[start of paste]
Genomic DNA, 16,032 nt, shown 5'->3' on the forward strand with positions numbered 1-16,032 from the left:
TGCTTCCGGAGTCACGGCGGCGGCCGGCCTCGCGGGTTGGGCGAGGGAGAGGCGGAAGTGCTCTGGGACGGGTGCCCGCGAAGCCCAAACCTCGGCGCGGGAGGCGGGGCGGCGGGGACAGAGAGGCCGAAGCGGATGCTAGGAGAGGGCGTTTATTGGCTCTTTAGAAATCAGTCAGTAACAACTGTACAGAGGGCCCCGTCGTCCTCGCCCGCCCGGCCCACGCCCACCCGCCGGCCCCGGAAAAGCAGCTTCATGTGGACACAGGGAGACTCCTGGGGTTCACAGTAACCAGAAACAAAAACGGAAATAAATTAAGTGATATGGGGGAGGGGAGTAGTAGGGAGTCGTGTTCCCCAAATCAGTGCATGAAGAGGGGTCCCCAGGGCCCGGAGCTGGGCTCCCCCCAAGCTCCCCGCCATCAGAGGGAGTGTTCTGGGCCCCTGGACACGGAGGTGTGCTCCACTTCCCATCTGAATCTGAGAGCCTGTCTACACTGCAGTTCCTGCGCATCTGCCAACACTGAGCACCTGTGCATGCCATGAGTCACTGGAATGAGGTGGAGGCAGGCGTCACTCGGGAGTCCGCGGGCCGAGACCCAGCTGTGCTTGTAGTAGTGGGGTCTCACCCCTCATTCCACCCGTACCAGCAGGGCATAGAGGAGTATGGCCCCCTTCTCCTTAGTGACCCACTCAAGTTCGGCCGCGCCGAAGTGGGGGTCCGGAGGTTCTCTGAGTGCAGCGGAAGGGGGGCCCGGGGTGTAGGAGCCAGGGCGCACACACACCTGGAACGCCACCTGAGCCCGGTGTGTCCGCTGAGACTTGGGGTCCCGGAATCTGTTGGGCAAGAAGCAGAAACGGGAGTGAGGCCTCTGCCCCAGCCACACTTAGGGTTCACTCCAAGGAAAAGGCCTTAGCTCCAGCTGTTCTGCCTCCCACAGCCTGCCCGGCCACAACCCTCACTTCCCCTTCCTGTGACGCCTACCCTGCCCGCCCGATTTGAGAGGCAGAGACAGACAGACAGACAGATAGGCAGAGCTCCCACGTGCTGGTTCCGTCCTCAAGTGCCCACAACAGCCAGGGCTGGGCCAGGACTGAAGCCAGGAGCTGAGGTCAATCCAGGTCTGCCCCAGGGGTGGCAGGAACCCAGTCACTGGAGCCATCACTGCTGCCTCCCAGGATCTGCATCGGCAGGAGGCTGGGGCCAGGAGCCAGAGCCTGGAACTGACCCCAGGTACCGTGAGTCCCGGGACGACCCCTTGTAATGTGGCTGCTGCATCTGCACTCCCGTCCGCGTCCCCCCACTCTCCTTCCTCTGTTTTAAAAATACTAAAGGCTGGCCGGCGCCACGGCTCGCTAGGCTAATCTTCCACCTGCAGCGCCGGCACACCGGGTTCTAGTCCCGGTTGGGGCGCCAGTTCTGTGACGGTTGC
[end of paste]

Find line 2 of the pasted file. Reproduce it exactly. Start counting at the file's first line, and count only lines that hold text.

TGCTTCCGGAGTCACGGCGGCGGCCGGCCTCGCGGGTTGGGCGAGGGAGAGGCGGAAGTGCTCTGGGACGGGTGCCCGCGAAGCCCAAACCTCGGCGCGGGAGGCGGGGCGGCGGGGACAGAGAGGCCGAAGCGGATGCTAGGAGAGGGCGTTTATTGGCTCTTTAGAAATCAGTCAGTAACAACTGTACAGAGGGCCCCGTCGTCCTCGCCCGCCCGGCCCACGCCCACCCGCCGGCCCCGGAAAAGCAGCTTCATGTGGACACAGGGAGACTCCTGGGGTTCACAGTAACCAGAAACAAAAACGGAAATAAATTAAGTGATATGGGGGAGGGGAGTAGTAGGGAGTCGTGTTCCCCAAATCAGTGCATGAAGAGGGGTCCCCAGGGCCCGGAGCTGGGCTCCCCCCAAGCTCCCCGCCATCAGAGGGAGTGTTCTGGGCCCCTGGACACGGAGGTGTGCTCCACTTCCCATCTGAATCTGAGAGCCTGTCTACACTGCAGTTCCTGCGCATCTGCCAACACTGAGCACCTGTGCATGCCATGAGTCACTGGAATGAGGTGGAGGCAGGCGTCACTCGGGAGTCCGCGGGCCGAGACCCAGCTGTGCTTGTAGTAGTGGGGTCTCACCCCTCATTCCACCCGTACCAGCAGGGCATAGAGGAGTATGGCCCCCTTCTCCTTAGTGACCCACTCAAGTTCGGCCGCGCCGAAGTGGGGGTCCGGAGGTTCTCTGAGTGCAGCGGAAGGGGGGCCCGGGGTGTAGGAGCCAGGGCGCACACACACCTGGAACGCCACCTGAGCCCGGTGTGTCCGCTGAGACTTGGGGTCCCGGAATCTGTTGGGCAAGAAGCAGAAACGGGAGTGAGGCCTCTGCCCCAGCCACACTTAGGGTTCACTCCAAGGAAAAGGCCTTAGCTCCAGCTGTTCTGCCTCCCACAGCCTGCCCGGCCACAACCCTCACTTCCCCTTCCTGTGACGCCTACCCTGCCCGCCCGATTTGAGAGGCAGAGACAGACAGACAGACAGATAGGCAGAGCTCCCACGTGCTGGTTCCGTCCTCAAGTGCCCACAACAGCCAGGGCTGGGCCAGGACTGAAGCCAGGAGCTGAGGTCAATCCAGGTCTGCCCCAGGGGTGGCAGGAACCCAGTCACTGGAGCCATCACTGCTGCCTCCCAGGATCTGCATCGGCAGGAGGCTGGGGCCAGGAGCCAGAGCCTGGAACTGACCCCAGGTACCGTGAGTCCCGGGACGACCCCTTGTAATGTGGCTGCTGCATCTGCACTCCCGTCCGCGTCCCCCCACTCTCCTTCCTCTGTTTTAAAAATACTAAAGGCTGGCCGGCGCCACGGCTCGCTAGGCTAATCTTCCACCTGCAGCGCCGGCACACCGGGTTCTAGTCCCGGTTGGGGCGCCAGTTCTGTGACGGTTGC